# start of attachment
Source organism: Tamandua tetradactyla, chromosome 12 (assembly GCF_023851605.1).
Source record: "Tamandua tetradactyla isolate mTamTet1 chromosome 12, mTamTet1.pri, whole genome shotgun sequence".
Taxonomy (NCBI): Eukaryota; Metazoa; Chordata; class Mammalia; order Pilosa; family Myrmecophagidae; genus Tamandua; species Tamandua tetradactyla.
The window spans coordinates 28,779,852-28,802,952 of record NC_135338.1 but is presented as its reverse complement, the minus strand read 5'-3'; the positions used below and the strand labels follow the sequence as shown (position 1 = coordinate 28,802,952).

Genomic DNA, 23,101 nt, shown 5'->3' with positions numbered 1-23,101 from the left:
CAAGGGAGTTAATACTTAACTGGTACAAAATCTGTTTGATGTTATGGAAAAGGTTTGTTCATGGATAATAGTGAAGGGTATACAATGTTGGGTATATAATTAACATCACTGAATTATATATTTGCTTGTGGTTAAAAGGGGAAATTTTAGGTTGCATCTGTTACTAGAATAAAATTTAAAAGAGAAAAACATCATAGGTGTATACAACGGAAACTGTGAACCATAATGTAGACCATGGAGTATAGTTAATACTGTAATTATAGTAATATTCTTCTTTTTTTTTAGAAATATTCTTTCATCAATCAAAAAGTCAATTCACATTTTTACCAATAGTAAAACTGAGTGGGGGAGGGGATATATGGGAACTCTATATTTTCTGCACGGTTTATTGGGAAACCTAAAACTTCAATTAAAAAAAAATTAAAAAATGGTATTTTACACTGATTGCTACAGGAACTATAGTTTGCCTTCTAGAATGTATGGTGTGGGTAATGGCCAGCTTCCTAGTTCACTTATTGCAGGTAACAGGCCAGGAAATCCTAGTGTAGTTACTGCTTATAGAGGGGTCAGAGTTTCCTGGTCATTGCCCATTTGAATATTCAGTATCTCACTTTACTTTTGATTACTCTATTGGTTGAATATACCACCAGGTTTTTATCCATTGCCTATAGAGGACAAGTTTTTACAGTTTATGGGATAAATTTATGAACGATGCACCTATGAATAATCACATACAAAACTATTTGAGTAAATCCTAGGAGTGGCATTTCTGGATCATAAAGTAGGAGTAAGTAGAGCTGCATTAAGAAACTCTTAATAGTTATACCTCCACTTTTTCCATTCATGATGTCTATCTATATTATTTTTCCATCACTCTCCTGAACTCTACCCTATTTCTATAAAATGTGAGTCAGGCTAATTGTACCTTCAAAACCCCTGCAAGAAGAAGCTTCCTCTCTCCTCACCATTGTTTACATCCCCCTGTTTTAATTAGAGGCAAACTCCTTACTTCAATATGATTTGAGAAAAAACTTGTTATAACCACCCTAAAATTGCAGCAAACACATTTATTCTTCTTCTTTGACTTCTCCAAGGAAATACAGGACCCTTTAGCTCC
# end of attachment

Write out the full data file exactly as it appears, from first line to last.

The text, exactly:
Source organism: Tamandua tetradactyla, chromosome 12 (assembly GCF_023851605.1).
Source record: "Tamandua tetradactyla isolate mTamTet1 chromosome 12, mTamTet1.pri, whole genome shotgun sequence".
Taxonomy (NCBI): Eukaryota; Metazoa; Chordata; class Mammalia; order Pilosa; family Myrmecophagidae; genus Tamandua; species Tamandua tetradactyla.
The window spans coordinates 28,779,852-28,802,952 of record NC_135338.1 but is presented as its reverse complement, the minus strand read 5'-3'; the positions used below and the strand labels follow the sequence as shown (position 1 = coordinate 28,802,952).

Genomic DNA, 23,101 nt, shown 5'->3' with positions numbered 1-23,101 from the left:
CAAGGGAGTTAATACTTAACTGGTACAAAATCTGTTTGATGTTATGGAAAAGGTTTGTTCATGGATAATAGTGAAGGGTATACAATGTTGGGTATATAATTAACATCACTGAATTATATATTTGCTTGTGGTTAAAAGGGGAAATTTTAGGTTGCATCTGTTACTAGAATAAAATTTAAAAGAGAAAAACATCATAGGTGTATACAACGGAAACTGTGAACCATAATGTAGACCATGGAGTATAGTTAATACTGTAATTATAGTAATATTCTTCTTTTTTTTTAGAAATATTCTTTCATCAATCAAAAAGTCAATTCACATTTTTACCAATAGTAAAACTGAGTGGGGGAGGGGATATATGGGAACTCTATATTTTCTGCACGGTTTATTGGGAAACCTAAAACTTCAATTAAAAAAAAATTAAAAAATGGTATTTTACACTGATTGCTACAGGAACTATAGTTTGCCTTCTAGAATGTATGGTGTGGGTAATGGCCAGCTTCCTAGTTCACTTATTGCAGGTAACAGGCCAGGAAATCCTAGTGTAGTTACTGCTTATAGAGGGGTCAGAGTTTCCTGGTCATTGCCCATTTGAATATTCAGTATCTCACTTTACTTTTGATTACTCTATTGGTTGAATATACCACCAGGTTTTTATCCATTGCCTATAGAGGACAAGTTTTTACAGTTTATGGGATAAATTTATGAACGATGCACCTATGAATAATCACATACAAAACTATTTGAGTAAATCCTAGGAGTGGCATTTCTGGATCATAAAGTAGGAGTAAGTAGAGCTGCATTAAGAAACTCTTAATAGTTATACCTCCACTTTTTCCATTCATGATGTCTATCTATATTATTTTTCCATCACTCTCCTGAACTCTACCCTATTTCTATAAAATGTGAGTCAGGCTAATTGTACCTTCAAAACCCCTGCAAGAAGAAGCTTCCTCTCTCCTCACCATTGTTTACATCCCCCTGTTTTAATTAGAGGCAAACTCCTTACTTCAATATGATTTGAGAAAAAACTTGTTATAACCACCCTAAAATTGCAGCAAACACATTTATTCTTCTTCTTTGACTTCTCCAAGGAAATACAGGACCCTTTAGCTCC